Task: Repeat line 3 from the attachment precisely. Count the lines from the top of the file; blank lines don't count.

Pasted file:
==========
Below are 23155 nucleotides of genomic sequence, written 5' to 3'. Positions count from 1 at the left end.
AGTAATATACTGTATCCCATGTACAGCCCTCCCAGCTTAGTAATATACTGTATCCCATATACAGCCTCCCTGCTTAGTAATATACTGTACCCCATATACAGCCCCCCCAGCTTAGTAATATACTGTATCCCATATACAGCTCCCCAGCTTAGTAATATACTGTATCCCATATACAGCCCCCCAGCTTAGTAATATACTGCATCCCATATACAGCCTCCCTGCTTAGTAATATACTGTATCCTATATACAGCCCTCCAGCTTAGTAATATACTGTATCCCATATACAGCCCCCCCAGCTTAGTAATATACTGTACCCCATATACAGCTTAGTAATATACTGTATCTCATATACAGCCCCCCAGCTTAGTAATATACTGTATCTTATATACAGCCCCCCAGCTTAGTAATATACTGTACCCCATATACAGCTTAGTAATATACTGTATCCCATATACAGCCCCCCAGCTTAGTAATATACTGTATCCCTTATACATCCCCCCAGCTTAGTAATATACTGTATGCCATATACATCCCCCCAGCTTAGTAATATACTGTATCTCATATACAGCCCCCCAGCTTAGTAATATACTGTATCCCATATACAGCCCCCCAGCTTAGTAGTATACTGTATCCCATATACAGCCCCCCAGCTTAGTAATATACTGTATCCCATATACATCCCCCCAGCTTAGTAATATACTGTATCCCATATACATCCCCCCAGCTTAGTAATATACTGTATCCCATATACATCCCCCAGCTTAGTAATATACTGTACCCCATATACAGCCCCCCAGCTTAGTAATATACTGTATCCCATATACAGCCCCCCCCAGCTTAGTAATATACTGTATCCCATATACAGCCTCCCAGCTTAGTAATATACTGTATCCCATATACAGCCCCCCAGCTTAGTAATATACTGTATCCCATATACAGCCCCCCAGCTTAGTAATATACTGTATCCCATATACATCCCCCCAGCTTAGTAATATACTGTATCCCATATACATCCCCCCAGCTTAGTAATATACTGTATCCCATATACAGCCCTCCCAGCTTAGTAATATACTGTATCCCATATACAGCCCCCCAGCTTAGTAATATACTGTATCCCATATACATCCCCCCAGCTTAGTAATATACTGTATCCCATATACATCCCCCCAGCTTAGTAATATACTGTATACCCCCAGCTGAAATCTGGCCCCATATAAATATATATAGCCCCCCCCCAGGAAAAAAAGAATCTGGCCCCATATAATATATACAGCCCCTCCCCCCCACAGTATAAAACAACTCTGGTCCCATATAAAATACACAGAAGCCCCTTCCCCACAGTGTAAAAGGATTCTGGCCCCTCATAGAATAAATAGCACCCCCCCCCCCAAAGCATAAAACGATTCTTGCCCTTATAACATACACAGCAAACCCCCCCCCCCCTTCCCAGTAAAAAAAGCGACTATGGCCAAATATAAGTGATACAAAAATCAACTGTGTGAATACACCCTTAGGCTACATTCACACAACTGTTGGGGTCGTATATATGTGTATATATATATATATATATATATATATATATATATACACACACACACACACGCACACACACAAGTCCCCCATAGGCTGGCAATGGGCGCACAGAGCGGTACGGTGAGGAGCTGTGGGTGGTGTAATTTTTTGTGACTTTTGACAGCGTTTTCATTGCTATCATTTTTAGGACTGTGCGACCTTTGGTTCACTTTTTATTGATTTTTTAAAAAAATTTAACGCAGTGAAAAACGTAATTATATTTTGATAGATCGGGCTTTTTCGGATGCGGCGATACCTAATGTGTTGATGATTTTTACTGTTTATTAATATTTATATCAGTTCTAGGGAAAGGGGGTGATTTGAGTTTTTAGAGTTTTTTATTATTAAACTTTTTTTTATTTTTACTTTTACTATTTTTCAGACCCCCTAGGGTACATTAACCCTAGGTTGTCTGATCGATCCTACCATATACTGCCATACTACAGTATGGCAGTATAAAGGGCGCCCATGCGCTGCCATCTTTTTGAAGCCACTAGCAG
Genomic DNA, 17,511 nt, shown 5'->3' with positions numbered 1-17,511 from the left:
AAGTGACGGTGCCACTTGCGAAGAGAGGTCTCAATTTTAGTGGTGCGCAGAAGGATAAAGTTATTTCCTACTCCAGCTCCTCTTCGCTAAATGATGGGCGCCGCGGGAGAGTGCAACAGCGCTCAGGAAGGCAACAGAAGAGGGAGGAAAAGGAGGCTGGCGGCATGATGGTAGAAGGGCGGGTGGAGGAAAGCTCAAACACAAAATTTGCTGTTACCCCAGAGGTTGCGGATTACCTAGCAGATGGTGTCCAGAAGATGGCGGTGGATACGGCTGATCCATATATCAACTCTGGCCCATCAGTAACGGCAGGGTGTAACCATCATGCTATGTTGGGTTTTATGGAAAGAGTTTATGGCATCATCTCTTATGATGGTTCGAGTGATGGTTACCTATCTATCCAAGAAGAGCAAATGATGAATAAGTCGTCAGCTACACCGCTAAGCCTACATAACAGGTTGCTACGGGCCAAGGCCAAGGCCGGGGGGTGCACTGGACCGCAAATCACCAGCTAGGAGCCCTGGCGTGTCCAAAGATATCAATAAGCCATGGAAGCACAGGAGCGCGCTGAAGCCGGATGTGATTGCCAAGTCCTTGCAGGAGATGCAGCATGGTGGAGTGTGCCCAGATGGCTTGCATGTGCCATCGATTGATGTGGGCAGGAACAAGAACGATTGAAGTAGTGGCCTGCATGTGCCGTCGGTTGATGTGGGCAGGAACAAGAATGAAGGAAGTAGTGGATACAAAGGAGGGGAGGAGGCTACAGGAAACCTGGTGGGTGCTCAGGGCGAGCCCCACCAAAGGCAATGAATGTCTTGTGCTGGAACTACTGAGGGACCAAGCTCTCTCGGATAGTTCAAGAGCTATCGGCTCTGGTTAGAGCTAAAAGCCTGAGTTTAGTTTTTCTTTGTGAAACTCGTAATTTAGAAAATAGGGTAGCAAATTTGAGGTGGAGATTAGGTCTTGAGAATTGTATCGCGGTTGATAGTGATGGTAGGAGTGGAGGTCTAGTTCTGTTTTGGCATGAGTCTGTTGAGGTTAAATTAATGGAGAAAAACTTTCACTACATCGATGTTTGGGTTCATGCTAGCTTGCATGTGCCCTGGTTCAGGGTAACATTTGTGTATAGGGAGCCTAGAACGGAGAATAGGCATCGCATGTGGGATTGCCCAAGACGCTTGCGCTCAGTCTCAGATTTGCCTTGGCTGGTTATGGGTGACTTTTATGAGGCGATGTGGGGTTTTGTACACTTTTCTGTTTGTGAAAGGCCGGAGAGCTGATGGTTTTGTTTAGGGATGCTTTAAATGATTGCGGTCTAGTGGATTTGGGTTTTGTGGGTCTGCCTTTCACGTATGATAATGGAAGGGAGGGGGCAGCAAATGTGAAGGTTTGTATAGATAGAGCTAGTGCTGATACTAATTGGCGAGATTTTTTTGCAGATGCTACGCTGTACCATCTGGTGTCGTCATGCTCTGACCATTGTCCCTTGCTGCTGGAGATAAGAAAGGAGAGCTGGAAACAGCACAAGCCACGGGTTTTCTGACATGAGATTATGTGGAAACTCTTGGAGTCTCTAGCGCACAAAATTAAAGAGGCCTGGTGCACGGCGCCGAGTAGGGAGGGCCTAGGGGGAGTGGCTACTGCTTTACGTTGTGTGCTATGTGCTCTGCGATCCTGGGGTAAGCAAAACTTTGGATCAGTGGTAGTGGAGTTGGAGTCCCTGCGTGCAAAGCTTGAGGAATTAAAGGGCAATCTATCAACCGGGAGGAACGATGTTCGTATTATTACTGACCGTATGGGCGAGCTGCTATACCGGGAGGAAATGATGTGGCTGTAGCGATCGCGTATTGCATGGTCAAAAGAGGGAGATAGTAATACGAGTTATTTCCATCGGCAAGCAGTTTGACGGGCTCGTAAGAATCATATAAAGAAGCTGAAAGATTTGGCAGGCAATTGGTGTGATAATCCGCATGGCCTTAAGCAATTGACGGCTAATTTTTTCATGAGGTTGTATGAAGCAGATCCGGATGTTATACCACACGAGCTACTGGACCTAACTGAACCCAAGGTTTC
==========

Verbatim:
Genomic DNA, 17,511 nt, shown 5'->3' with positions numbered 1-17,511 from the left: